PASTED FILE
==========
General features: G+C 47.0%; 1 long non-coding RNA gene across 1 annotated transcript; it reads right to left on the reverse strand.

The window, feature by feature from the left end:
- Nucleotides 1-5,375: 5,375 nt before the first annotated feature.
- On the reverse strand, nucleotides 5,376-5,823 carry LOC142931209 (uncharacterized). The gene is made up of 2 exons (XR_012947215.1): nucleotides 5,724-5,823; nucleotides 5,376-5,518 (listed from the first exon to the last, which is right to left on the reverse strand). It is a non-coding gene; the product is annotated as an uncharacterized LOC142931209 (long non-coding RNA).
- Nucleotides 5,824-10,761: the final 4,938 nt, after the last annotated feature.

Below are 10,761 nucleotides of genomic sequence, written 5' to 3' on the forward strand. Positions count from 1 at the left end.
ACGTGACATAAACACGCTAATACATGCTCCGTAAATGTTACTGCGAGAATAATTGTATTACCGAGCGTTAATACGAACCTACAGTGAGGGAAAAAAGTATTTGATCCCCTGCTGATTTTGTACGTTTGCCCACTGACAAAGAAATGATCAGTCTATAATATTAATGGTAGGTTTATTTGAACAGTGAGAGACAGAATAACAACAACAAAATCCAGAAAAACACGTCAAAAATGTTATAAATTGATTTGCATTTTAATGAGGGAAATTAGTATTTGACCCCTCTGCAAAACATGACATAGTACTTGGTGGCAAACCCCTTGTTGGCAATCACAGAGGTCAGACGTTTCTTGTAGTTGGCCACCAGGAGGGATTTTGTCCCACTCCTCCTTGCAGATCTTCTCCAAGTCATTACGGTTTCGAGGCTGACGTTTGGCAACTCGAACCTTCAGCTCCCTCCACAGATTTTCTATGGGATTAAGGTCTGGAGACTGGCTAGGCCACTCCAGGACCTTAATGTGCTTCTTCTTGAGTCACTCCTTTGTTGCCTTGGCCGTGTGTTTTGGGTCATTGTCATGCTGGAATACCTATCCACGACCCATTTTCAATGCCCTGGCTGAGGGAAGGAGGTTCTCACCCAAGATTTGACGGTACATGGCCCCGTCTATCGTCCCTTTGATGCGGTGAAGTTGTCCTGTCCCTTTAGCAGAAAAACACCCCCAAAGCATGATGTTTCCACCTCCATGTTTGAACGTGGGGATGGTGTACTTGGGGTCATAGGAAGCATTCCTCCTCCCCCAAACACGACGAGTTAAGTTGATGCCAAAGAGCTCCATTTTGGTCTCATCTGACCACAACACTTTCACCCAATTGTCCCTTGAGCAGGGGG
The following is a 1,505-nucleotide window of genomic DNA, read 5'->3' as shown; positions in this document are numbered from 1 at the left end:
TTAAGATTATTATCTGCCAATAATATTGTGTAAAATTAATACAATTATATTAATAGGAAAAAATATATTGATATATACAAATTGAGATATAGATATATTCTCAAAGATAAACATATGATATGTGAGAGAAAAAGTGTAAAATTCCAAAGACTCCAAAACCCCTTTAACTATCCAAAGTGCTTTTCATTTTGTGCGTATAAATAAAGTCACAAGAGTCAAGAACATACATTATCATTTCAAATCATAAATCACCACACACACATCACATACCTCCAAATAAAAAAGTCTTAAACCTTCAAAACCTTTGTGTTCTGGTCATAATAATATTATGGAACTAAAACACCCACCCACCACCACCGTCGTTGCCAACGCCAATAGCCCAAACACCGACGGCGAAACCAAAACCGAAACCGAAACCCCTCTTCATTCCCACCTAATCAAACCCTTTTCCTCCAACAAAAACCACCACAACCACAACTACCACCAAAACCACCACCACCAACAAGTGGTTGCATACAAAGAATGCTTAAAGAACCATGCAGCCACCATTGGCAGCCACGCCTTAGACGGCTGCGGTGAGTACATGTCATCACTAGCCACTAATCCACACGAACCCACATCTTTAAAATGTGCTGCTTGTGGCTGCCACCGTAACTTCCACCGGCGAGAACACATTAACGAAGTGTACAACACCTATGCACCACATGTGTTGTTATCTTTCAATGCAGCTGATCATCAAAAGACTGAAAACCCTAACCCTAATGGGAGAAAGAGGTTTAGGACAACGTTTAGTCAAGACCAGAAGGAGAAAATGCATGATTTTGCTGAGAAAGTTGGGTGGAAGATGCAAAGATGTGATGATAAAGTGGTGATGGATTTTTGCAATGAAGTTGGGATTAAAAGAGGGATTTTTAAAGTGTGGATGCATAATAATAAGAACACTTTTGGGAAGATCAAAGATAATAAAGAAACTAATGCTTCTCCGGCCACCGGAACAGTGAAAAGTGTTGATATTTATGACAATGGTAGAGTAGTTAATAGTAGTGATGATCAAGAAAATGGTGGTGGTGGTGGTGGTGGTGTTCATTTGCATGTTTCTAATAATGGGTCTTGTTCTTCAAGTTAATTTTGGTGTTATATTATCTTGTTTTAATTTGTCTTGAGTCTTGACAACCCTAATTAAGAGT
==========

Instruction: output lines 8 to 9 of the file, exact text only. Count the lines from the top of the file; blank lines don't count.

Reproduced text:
The following is a 1,505-nucleotide window of genomic DNA, read 5'->3' as shown; positions in this document are numbered from 1 at the left end:
TTAAGATTATTATCTGCCAATAATATTGTGTAAAATTAATACAATTATATTAATAGGAAAAAATATATTGATATATACAAATTGAGATATAGATATATTCTCAAAGATAAACATATGATATGTGAGAGAAAAAGTGTAAAATTCCAAAGACTCCAAAACCCCTTTAACTATCCAAAGTGCTTTTCATTTTGTGCGTATAAATAAAGTCACAAGAGTCAAGAACATACATTATCATTTCAAATCATAAATCACCACACACACATCACATACCTCCAAATAAAAAAGTCTTAAACCTTCAAAACCTTTGTGTTCTGGTCATAATAATATTATGGAACTAAAACACCCACCCACCACCACCGTCGTTGCCAACGCCAATAGCCCAAACACCGACGGCGAAACCAAAACCGAAACCGAAACCCCTCTTCATTCCCACCTAATCAAACCCTTTTCCTCCAACAAAAACCACCACAACCACAACTACCACCAAAACCACCACCACCAACAAGTGGTTGCATACAAAGAATGCTTAAAGAACCATGCAGCCACCATTGGCAGCCACGCCTTAGACGGCTGCGGTGAGTACATGTCATCACTAGCCACTAATCCACACGAACCCACATCTTTAAAATGTGCTGCTTGTGGCTGCCACCGTAACTTCCACCGGCGAGAACACATTAACGAAGTGTACAACACCTATGCACCACATGTGTTGTTATCTTTCAATGCAGCTGATCATCAAAAGACTGAAAACCCTAACCCTAATGGGAGAAAGAGGTTTAGGACAACGTTTAGTCAAGACCAGAAGGAGAAAATGCATGATTTTGCTGAGAAAGTTGGGTGGAAGATGCAAAGATGTGATGATAAAGTGGTGATGGATTTTTGCAATGAAGTTGGGATTAAAAGAGGGATTTTTAAAGTGTGGATGCATAATAATAAGAACACTTTTGGGAAGATCAAAGATAATAAAGAAACTAATGCTTCTCCGGCCACCGGAACAGTGAAAAGTGTTGATATTTATGACAATGGTAGAGTAGTTAATAGTAGTGATGATCAAGAAAATGGTGGTGGTGGTGGTGGTGGTGTTCATTTGCATGTTTCTAATAATGGGTCTTGTTCTTCAAGTTAATTTTGGTGTTATATTATCTTGTTTTAATTTGTCTTGAGTCTTGACAACCCTAATTAAGAGT